Re: 8 Ohm - 4 Ohm Speaker question
- --- In Electronics_101@yahoogroups.com, "gabevee" <gabevee@...> wrote:
>There is also the fact than an 8 ohm speaker is not really 8 ohms. It is more of an average, as it changes depending on frequency.
> --- In Electronics_101@yahoogroups.com, "Frank P" <qz9090@> wrote:
> > Gabe,
> > If you use 3 speakers as you suggested and have 6 ohms resistant, doesn't that have the potential of drawing too much power from the amplifier (resulting in damaging the amp)?
> > With the three speaker configuration you would need a 2 ohm resistor, wouldn't you?
> > My question would be what size resistor?
> As I mentioned before, most amps work from 4 up to 16 ohms. 6 ohms is nominal, actually. Many high end speakers are 6 ohms to accommodate both transistor amps and tube amps with 4 or 8 ohm outputs.
I have 1kW dummy loads made from heating elements. They are 5.7 ohms and work just fine. The impedance is flat up to something like a MHz or so.
Steve Greenfield AE7HD
- --- In Electronics_101@yahoogroups.com, John Popelish <jpopelish@...> wrote:
>My contention about the 4 ohm resistor was not about sound quality. but about power waste. Yeah, 3dB is not perceptible but being able to provide another speaker with that 25 watts is.
> On 07/04/2012 04:27 PM, Goran Finnberg wrote:
> > Gabe:
> >>> We were talking about damping. The amplifier has some output
> >>> impedance that damps the electromechanical transducer
> >>> impedance, but the DC resistance of the speaker voice coil
> >>> is effectively part of the amplifier output impedance, as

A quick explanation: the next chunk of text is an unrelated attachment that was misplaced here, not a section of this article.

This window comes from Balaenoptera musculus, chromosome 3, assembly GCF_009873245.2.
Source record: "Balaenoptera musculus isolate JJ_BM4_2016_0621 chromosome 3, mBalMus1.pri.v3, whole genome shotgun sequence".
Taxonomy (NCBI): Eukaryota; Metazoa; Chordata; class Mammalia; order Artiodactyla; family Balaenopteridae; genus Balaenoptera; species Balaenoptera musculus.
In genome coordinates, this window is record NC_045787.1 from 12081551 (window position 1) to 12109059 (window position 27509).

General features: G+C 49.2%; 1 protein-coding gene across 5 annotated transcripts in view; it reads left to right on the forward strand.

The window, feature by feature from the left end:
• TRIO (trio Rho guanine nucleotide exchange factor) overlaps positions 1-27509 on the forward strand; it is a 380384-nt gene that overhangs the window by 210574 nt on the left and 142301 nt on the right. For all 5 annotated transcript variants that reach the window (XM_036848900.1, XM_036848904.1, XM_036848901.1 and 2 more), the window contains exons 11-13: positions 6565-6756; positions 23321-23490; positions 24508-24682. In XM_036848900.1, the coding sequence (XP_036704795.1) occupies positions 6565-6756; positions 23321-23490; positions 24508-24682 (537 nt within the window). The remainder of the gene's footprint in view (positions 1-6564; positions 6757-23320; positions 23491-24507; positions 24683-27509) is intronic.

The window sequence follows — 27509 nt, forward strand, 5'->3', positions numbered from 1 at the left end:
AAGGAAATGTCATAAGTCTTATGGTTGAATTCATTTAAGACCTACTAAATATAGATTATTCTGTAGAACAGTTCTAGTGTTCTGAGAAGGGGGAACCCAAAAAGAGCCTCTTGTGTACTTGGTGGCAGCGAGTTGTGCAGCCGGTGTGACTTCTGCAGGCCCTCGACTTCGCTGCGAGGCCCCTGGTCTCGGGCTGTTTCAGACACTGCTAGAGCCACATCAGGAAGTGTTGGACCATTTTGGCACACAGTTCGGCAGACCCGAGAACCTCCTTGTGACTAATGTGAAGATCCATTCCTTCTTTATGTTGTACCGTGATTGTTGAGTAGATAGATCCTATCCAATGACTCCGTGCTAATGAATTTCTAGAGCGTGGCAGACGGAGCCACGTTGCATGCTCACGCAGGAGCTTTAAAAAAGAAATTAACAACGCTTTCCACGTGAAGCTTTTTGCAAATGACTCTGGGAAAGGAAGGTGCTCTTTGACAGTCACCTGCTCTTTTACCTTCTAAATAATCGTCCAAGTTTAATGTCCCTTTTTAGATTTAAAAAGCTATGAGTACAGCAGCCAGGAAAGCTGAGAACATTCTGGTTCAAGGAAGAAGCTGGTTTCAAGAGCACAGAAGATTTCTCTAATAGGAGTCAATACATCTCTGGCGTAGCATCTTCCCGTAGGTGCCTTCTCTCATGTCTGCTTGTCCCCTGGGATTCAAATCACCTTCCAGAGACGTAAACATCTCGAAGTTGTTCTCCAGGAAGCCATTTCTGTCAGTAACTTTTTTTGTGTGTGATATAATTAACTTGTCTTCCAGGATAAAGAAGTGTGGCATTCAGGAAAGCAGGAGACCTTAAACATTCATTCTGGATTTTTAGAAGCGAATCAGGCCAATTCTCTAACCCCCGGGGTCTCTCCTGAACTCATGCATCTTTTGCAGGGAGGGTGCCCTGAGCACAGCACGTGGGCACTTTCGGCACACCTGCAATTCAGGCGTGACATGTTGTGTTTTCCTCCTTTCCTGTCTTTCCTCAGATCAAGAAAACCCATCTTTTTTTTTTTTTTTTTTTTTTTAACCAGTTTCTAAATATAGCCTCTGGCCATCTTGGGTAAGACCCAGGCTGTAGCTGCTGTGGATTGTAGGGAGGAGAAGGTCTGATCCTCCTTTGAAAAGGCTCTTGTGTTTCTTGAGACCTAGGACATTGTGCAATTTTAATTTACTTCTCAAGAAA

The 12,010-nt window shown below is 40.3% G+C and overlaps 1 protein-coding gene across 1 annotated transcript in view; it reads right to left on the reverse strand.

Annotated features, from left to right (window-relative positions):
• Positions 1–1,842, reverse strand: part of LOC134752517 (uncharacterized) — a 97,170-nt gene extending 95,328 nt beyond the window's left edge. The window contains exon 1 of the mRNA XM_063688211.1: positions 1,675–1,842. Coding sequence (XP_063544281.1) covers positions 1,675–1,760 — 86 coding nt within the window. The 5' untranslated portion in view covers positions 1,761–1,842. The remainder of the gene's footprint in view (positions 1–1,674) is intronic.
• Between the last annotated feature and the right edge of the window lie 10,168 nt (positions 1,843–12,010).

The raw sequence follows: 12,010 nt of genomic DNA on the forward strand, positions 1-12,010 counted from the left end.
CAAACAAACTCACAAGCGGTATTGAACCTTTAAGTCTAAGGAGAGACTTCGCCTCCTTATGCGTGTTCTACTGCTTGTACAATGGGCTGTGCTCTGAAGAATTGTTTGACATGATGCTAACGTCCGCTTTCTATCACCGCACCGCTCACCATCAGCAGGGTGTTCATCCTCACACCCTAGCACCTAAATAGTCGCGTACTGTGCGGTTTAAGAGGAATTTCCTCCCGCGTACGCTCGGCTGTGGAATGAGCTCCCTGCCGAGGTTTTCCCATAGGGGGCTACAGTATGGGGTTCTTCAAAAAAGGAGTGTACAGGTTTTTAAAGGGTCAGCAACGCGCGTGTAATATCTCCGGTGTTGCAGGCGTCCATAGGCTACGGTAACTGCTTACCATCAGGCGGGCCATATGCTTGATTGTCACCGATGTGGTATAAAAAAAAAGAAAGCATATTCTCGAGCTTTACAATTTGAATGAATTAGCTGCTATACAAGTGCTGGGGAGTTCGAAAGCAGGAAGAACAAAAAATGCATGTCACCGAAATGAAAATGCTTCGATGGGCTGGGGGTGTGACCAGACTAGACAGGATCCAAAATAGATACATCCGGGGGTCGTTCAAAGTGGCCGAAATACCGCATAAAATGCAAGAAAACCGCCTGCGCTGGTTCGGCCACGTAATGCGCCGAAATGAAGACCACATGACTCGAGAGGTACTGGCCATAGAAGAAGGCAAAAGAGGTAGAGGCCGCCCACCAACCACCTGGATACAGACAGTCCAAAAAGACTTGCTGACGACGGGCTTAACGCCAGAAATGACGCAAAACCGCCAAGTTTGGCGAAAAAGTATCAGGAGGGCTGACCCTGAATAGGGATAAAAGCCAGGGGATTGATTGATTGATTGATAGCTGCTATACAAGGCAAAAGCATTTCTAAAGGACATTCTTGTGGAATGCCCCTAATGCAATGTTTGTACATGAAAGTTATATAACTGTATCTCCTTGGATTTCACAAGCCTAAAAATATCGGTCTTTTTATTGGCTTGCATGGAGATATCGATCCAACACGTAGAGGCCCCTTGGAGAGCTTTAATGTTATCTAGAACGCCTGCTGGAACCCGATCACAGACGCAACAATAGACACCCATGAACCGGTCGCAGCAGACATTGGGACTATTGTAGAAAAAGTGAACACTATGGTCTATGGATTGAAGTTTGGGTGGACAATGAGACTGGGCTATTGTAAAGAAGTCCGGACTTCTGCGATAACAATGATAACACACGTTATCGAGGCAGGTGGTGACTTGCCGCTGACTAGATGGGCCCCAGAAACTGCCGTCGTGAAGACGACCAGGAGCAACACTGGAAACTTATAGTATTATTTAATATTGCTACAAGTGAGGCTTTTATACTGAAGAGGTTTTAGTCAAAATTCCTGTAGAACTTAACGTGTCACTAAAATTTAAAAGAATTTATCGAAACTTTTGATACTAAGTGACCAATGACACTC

> >>> far as that damping process goes.
> >> How? The output impedance is only less than some 0.1 ohms.
> >> The speaker's resistance is far greater. Do you perhaps
> >> mean that the effective *damping* is determined by the
> >> speaker impedance inasmuch as that is what the equation
> >> dictates, as opposed to the speaker resistance being part
> >> of the output *impedance*?
> > http://tinyurl.com/cqdxz7z
> > <moderator checked link>
> Thanks for this well written expose of the dam[ping factor
> debate. It demonstrates, very simply, how damping has very
> little to do with amplifier output impedance (unless you
> make one with negative output resistance). The voice coil
> resistance dominates damping for almost any modern
> amplifier. And this is why adding a 4 ohm series resistor
> to a 4 ohm speaker to limit the peak current drawn from an
> amplifier rated for an 8 ohm speaker won't make the speaker
> sound terrible, because of no damping. The 4 ohm speaker
> didn't experience much damping, to start with.
As for the internal resistance of the amp not being an important factor, that's odd, since page two paragraph one calls amplifier output impedance "the most important factor". If it wasn't it would not be a big part of the equation. DF = Rload/Rsource. But the article is saying both the internal resistance plus impedance of the speaker needs to be included for that numerator. Also big numbers mean nothing above a certain point fro speaker control and sound quality.
As for sound quality, there are always points of diminishing returns. Damping factor like THD to the thousandth and frequency response into the hundreds of thousands of hertz are tools of the advertizing trade which are always used to lure the unawares.
An amp of only 30-18kHz at +/- 0.3dB and a THD of 0.2% with a damping factor of 15 can kick butt!
This article really gets into the dirt about damping - http://www.trueaudio.com/post_013.htm.
It shows how a damping factor of 3000 can disappear when all the actual resistances are included.
If an amp has a Rsource of 0.0025 and plugged into the equation with a load of 7.5 (the four ohm speaker), then it has a DF of 3000. However, with a wire having 0.25 ohms added to that 0.0025, then one has 0.2525. That reduces the DF to 29.7! Fascinating stuff! LOL!